When I was a child, my family relocated from Plano, IL to Miami, FL (this was right when Will Smith was testing out his skills in the music industry with the hit song “Welcome to Miami”). My mother was a teacher and after we moved she substituted for a number of different schools while looking for permanent employment. I recall fondly that she would be up and ready by 6:30am just in case the phone would ring. It was not until I started working in the staffing industry that I realized how hard that must have been for her. Each time she left the house she was walking into a different school and a different classroom full of strange kids who didn’t know her, trying to do her best to ensure they did not miss a beat.
I recognize the value and the risk of having someone in your place of business in a temporary capacity. When you bring on a temporary employee you already recognize that putting extra work on your staff (even if it is just for a week) can affect morale, could result in overtime, or affect your clients. When reflecting on my temporary employees, I realize how hard it must be to go into a place where no one knows you and more importantly no one has to know you. However, I find when a temporary employee is welcomed by the team the experience for both parties is far superior. It sounds like a simple idea but most people want to be included and belong – we just work better that way.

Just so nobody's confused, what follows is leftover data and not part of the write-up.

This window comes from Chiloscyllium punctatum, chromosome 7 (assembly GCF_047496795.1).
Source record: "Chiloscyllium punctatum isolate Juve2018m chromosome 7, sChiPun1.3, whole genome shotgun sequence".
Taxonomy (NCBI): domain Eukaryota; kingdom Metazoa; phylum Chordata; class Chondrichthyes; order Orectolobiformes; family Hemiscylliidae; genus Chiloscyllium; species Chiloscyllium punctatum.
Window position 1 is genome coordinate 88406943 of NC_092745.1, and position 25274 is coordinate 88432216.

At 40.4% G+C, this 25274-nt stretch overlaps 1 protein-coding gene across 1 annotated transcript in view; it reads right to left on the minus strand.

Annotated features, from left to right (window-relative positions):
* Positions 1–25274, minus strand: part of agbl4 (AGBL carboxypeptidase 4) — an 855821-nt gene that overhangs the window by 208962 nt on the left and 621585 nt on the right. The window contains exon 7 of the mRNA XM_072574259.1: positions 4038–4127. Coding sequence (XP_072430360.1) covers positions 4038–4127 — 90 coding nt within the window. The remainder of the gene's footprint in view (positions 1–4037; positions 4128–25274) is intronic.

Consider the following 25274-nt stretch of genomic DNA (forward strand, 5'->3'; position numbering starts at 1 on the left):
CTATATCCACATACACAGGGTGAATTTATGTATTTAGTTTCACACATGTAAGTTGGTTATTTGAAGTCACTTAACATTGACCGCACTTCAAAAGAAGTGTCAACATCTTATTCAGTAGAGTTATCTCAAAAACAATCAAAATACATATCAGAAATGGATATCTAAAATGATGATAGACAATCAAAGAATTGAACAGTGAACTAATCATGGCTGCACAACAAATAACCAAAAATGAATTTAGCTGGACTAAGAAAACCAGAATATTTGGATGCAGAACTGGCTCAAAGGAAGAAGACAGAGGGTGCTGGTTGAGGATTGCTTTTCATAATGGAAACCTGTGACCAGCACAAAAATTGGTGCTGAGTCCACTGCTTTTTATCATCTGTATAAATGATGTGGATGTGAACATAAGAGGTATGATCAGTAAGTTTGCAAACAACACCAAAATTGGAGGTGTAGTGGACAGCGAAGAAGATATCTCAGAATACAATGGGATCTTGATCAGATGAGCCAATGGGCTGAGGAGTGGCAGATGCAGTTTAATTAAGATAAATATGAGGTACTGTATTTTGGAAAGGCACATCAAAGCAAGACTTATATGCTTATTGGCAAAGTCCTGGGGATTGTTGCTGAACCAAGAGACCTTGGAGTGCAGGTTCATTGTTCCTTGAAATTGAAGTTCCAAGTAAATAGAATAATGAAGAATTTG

Here are a few tips to help you get the most out of your temporary employee.
- Just as a principal introduces a teacher to the classroom, ensure that the new employee is granted the same level of respect.
- When introducing them, use other words besides “temp”. For example: “Pat is here to help us while we tackle this project” or “Joe is here to assist the office while Sue is out of town”.
- Check in with them at the end of the day and address any questions they might have. They want to leave a good impression on you, so why not try and do the same?
A strange work environment can be just as intimidating as the first day of school, especially if you are a substitute. Over the past year, I have worked with some amazing companies and those who have had the best experiences are the ones who give temporary employees the same level of respect as anyone on their team.
What ideas can you share on making sure you get the most out of your temporary staff?
Natalie joined Celebrity Staff in January of 2016 and is a graduate of the University of South Florida. She moved to the Omaha area in the summer of 2014 and has survived three winters in the Great Plains. Natalie’s experience includes managing corporate/student programs before working as an outside sales representative. Natalie enjoys using her prior experience with new purpose in helping connect employers to great people.